A couple of years ago I would have balked at using my facebook sign-in for comments, but I am more open now to using my name. The anonymous, slash-and-burn comments have become very tedious. Some sites with my favorite opinion writers are not worth the attention anymore. We all blog; we're all burgeoning writers who want our opinion taken seriously. A site that encourages dialogue and ownership of comments is ahead of the curve.

You happened to hit on my latest pet peeve.

Edward Lunny said...

Up front I'll state the obvious ;I'm no "techie" or coder and I can survive quite well without any electronic devices. But, it seems to me that considering the capabilities of various software and the popularity of different blogging engines there should be some simple and transparent means to filter the comments on ones blog without trashing the comments section. Again, read my opening statement, but, that being said with the iniquitousness of this medium there should be some simple solution.

Donald Douglas said...

"And I'd love to see Blogger provide something like this for Blogger blogs like mine."

Well, we'll see, although I doubt it. Those of us Blogger loyalists have to do the best we can. Blogger is a low maintenance, low service platform, although you'd know more about the service than most people.

In any case, an interesting post. I think comment moderation is working out pretty good for you and comment sections have been pretty "legible," you might say.

Conserve Liberty said...

Maybe you should consider monetizing Althouse. Get Meade to take the Gawker/MF Comment-verse meta-web.

tim maguire said...

It sounds kinda similar to disqus, which collects my comments from across the disqus-using blogosphere. I really appreciate it because sometimes I want to look back at a comment to remember what I said or see what kind of feedback it got. Outside of disqus, that is hard to impossible.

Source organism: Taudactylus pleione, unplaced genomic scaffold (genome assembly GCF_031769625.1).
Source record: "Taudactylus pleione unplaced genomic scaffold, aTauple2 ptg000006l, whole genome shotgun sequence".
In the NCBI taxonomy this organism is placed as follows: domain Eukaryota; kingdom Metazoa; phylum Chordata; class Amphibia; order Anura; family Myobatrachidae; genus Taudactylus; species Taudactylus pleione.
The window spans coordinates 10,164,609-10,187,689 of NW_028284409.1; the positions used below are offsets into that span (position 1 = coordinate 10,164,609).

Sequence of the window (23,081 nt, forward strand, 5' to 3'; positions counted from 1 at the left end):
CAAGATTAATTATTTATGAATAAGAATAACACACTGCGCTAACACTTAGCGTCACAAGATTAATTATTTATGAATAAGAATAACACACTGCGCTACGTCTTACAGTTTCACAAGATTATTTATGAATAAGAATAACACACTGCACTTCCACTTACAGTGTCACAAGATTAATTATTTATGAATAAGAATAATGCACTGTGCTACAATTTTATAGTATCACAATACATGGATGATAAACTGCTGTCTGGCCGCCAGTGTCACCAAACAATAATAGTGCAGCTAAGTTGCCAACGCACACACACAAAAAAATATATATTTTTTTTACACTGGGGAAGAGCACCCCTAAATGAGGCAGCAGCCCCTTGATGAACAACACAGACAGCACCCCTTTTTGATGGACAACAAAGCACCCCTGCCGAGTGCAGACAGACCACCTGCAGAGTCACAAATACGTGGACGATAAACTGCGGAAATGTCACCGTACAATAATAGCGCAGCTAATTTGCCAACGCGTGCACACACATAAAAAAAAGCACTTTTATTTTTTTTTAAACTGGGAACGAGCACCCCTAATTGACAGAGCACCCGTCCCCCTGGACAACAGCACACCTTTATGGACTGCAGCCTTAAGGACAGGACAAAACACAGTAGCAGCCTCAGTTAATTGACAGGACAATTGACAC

I've never thought of using my disqus or anybody else's as a blog in its own right (an echo-blog?). A blog without the original posts? That doesn't seem like a good idea.

Biff said...

As Tim mentioned at 4:27 PM, this sounds a little bit like the Disqus commenting system, which can be used with Blogger. I like having a dashboard that shows my comments and interactions with other Disqus users, and I like the user notification features.

I use it as the comment system on a site that I help to run. It's fairly easy to use for that purpose once it is set up, though it requires some small, technical steps to integrate it with Blogger.

Charles said...

Having been an avid reader of Deadspin (a subsection of the Gawker empire) since it's inception, I am of the opinion that the use of Kinja has actually degraded the quality of the comments.

The best of the commentariate has left never to be heard of since the changes began.

Of course once Will Leitch left for other pastures, the quality of the site went straight to the dogs.


Deirdre Mundy said...

I was just thinking this morning how much better the comments have gotten since you've started moderating.

I wish there was a less work-intensive solution for you, though.

Edward Lunny said...

" with the iniquitousness of this " What ? that should be ubiquitousness. Where the heck did that come from ?

Bob Ellison said...

Your own writing gets boring and predictable. Comments made it interesting. Now you are digging a hole.

Kirk Parker said...

Disqus is a disaster. Nested comments/inline replies completely destroy any notion of an ongoing conversation.